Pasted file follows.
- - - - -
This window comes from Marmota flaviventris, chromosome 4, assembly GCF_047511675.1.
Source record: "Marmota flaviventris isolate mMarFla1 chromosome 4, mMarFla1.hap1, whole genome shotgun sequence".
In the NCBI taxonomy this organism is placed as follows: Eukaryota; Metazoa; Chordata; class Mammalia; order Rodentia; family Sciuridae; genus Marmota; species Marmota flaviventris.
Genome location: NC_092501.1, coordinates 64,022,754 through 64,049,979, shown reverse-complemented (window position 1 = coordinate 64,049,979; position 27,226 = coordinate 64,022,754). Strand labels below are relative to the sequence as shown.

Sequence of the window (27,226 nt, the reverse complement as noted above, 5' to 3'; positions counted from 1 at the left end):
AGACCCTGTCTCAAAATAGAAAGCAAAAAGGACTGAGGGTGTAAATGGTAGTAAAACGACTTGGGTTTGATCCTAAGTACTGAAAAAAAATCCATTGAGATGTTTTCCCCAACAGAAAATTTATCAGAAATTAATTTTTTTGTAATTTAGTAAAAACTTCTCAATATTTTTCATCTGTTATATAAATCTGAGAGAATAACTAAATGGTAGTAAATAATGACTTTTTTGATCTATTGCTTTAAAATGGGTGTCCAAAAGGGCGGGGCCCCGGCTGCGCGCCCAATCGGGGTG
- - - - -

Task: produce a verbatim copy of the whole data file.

This window comes from Marmota flaviventris, chromosome 4, assembly GCF_047511675.1.
Source record: "Marmota flaviventris isolate mMarFla1 chromosome 4, mMarFla1.hap1, whole genome shotgun sequence".
In the NCBI taxonomy this organism is placed as follows: Eukaryota; Metazoa; Chordata; class Mammalia; order Rodentia; family Sciuridae; genus Marmota; species Marmota flaviventris.
Genome location: NC_092501.1, coordinates 64,022,754 through 64,049,979, shown reverse-complemented (window position 1 = coordinate 64,049,979; position 27,226 = coordinate 64,022,754). Strand labels below are relative to the sequence as shown.

Sequence of the window (27,226 nt, the reverse complement as noted above, 5' to 3'; positions counted from 1 at the left end):
AGACCCTGTCTCAAAATAGAAAGCAAAAAGGACTGAGGGTGTAAATGGTAGTAAAACGACTTGGGTTTGATCCTAAGTACTGAAAAAAAATCCATTGAGATGTTTTCCCCAACAGAAAATTTATCAGAAATTAATTTTTTTGTAATTTAGTAAAAACTTCTCAATATTTTTCATCTGTTATATAAATCTGAGAGAATAACTAAATGGTAGTAAATAATGACTTTTTTGATCTATTGCTTTAAAATGGGTGTCCAAAAGGGCGGGGCCCCGGCTGCGCGCCCAATCGGGGTG